I've thought about this specifically, but I've never considered it as a good general rule.

Here are links for Louis Davidson:

His Website
His Blog
His Latest Book on Database Design for SQL Server 2008
His Twitter: @SqlDr

Friday, February 25, 2011

The SQL MCM Might Not Be For Me

I've been thinking a lot about the Microsoft Certified Master Certification recently, trying to decide if it's worth it.

On one hand, I really like being identified as a smart guy, and perhaps MCM will help that effort. I can picture it now - I walk into SQL Pass, standing proud and tall in my scottish kilt, legs hairy, smiling brightly...and I hear hushed whispers of "There's Ike...the Microsoft Certified Master." Reverence on their faces as I stride into the room...right up to the point where I trip, legs sprawling and they realize I'm wearing that kilt as a true scotsman.

Also, I seem to learn better when I have a goal. It gives the learning purpose, context, and urgency, which I (and many people) require in order to learn.

On the other hand, my clients do not care about this certification. I doubt I would ever even mention it. My clients are not SQL DBAs. They are corporations and institutions that don't have great SQL knowledge in-house. Some of them are large software companies that just haven't found the right SQL resource. They've never heard of MCM and therefore, wouldn't add to my bill rate by a single dollar. MCM = time-consuming = expensive and <> cost-justified. Basically, I'd be going against the advice I constantly give my customers. If it doesn't make you more money, it's not worth it.

My clients employ me for one basic reason. I'm always concerned about their profitability, efficiency, and productiveness. Getting better at making them money will make me more money. I'm unconvinced that MCM helps me achieve that.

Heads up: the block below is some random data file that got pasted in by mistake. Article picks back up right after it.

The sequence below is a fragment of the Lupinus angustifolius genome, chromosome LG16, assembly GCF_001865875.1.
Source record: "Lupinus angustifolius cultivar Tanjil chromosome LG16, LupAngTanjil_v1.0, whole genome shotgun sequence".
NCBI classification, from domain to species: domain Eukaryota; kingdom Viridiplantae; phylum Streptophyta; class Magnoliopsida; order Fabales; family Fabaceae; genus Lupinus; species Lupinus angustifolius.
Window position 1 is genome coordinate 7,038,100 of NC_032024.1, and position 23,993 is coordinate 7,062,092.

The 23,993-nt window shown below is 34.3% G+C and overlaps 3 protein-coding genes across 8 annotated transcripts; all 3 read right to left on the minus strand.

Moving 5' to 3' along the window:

Is ego enough of a reason to pursue this?

EDIT - 3/31/2011: Joe Sack, acting PM for MCM:SQL, has been talking to me about this post for quite some time. He gave me the details of a study done to prove the value of MCM...the non-ego-driven value. Here is a link to the study:

Looks like my SQL MCM journey is going to begin today.

Tuesday, February 15, 2011

Thursday, February 10, 2011

SSRS 2008 Execution Log - Report Auditing

I wrote this query to tell me how many times a report gets excecuted, who ran it last, and when it was ran last. It's a simple, but effective query:

USE reportserver;

WITH LastExecution
,  MAX(e.timestart) AS LastExecution
FROM ExecutionLog  e
,  COUNT(*) AS ExecutionCount
FROM ExecutionLog  e
, c.Name
, le.LastExecution
, ec.ExecutionCount
, e.UserName AS LastExecutingUser
FROM ExecutionLog e
JOIN Catalog c
ON e.ReportID = c.ItemID
JOIN LastExecution le
ON e.ReportID = le.ReportID AND e.TimeStart = le.LastExecution
JOIN ExecutionCount ec
ON e.ReportID = ec.ReportID;

Thursday, January 27, 2011

T-SQL Script: Finding the First Monday of the Month

I recently had a reporting requirement to find the first Monday of the month. I used the dateadd/datediff method introduced to me by Itzik Ben-Gan. This is the single line of code, but it might help to break it down into multiple lines of code.

SELECT DATEADD(wk, DATEDIFF(wk, '20101206', dbo.FormatDateTime( GETDATE(), '[MM]/07/[YYYY]')), '20101206')

1) Working from the inside out, we have this line:

(GETDATE(), '[MM]/07/[YYYY]')

This line uses a function that I wrote (or stole off the Internet) called FormatDateTime. Here's a blog post of mine about it: FormatDateTime Script

This line assumes that the first Monday of the month needs to be in the first seven days. It chooses the seventh day of the month of the current month.

2) Next comes this line:

DATEDIFF(wk, '20101206', dbo.FormatDateTime(GETDATE(), '[MM]/07/[YYYY]'))

This line chooses an anchor date that is the first Monday of a chosen month. 12/6/2010 was the first Monday of December 2010. It then takes that seventh day of the current month and finds out how many weeks (wk) are between 12/6/2010 and the seventh of the current month. If today is January 26th, 2011, then the answer will be 5 weeks.

Finally, when you put the whole statement together, it adds five weeks only to 12/6/2010, which will be the first Monday of January 2011 which is 1/3/2011.

If you want to find out the first Monday of next month, or any month, then replace the getdate() call with a dateadd call like this:


which will create this:

SELECT DATEADD(wk, DATEDIFF(wk, '20101206', dbo.FormatDateTime(DATEADD(m, 1, GETDATE()), '[MM]/07/[YYYY]')), '20101206')